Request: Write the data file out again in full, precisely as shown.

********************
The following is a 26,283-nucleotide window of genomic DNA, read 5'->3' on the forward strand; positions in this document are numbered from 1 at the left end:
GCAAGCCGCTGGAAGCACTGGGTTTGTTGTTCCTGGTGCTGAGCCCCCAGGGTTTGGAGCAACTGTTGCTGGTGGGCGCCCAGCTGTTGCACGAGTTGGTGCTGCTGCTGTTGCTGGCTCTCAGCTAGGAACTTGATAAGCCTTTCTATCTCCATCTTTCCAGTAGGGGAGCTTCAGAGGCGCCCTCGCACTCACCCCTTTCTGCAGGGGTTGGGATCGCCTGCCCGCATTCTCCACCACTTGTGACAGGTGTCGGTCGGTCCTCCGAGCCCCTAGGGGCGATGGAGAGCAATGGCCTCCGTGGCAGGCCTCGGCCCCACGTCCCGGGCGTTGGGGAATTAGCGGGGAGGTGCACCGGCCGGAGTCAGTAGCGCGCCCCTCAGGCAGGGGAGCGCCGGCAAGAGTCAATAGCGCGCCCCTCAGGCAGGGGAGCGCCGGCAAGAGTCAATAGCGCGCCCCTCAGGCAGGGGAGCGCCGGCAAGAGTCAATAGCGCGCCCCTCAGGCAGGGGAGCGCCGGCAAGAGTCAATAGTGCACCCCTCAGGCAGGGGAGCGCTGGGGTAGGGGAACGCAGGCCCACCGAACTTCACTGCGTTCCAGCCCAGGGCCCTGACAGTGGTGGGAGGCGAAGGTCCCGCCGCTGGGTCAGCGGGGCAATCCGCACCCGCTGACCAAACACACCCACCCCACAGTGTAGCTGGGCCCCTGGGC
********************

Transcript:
The following is a 26,283-nucleotide window of genomic DNA, read 5'->3' on the forward strand; positions in this document are numbered from 1 at the left end:
GCAAGCCGCTGGAAGCACTGGGTTTGTTGTTCCTGGTGCTGAGCCCCCAGGGTTTGGAGCAACTGTTGCTGGTGGGCGCCCAGCTGTTGCACGAGTTGGTGCTGCTGCTGTTGCTGGCTCTCAGCTAGGAACTTGATAAGCCTTTCTATCTCCATCTTTCCAGTAGGGGAGCTTCAGAGGCGCCCTCGCACTCACCCCTTTCTGCAGGGGTTGGGATCGCCTGCCCGCATTCTCCACCACTTGTGACAGGTGTCGGTCGGTCCTCCGAGCCCCTAGGGGCGATGGAGAGCAATGGCCTCCGTGGCAGGCCTCGGCCCCACGTCCCGGGCGTTGGGGAATTAGCGGGGAGGTGCACCGGCCGGAGTCAGTAGCGCGCCCCTCAGGCAGGGGAGCGCCGGCAAGAGTCAATAGCGCGCCCCTCAGGCAGGGGAGCGCCGGCAAGAGTCAATAGCGCGCCCCTCAGGCAGGGGAGCGCCGGCAAGAGTCAATAGCGCGCCCCTCAGGCAGGGGAGCGCCGGCAAGAGTCAATAGTGCACCCCTCAGGCAGGGGAGCGCTGGGGTAGGGGAACGCAGGCCCACCGAACTTCACTGCGTTCCAGCCCAGGGCCCTGACAGTGGTGGGAGGCGAAGGTCCCGCCGCTGGGTCAGCGGGGCAATCCGCACCCGCTGACCAAACACACCCACCCCACAGTGTAGCTGGGCCCCTGGGC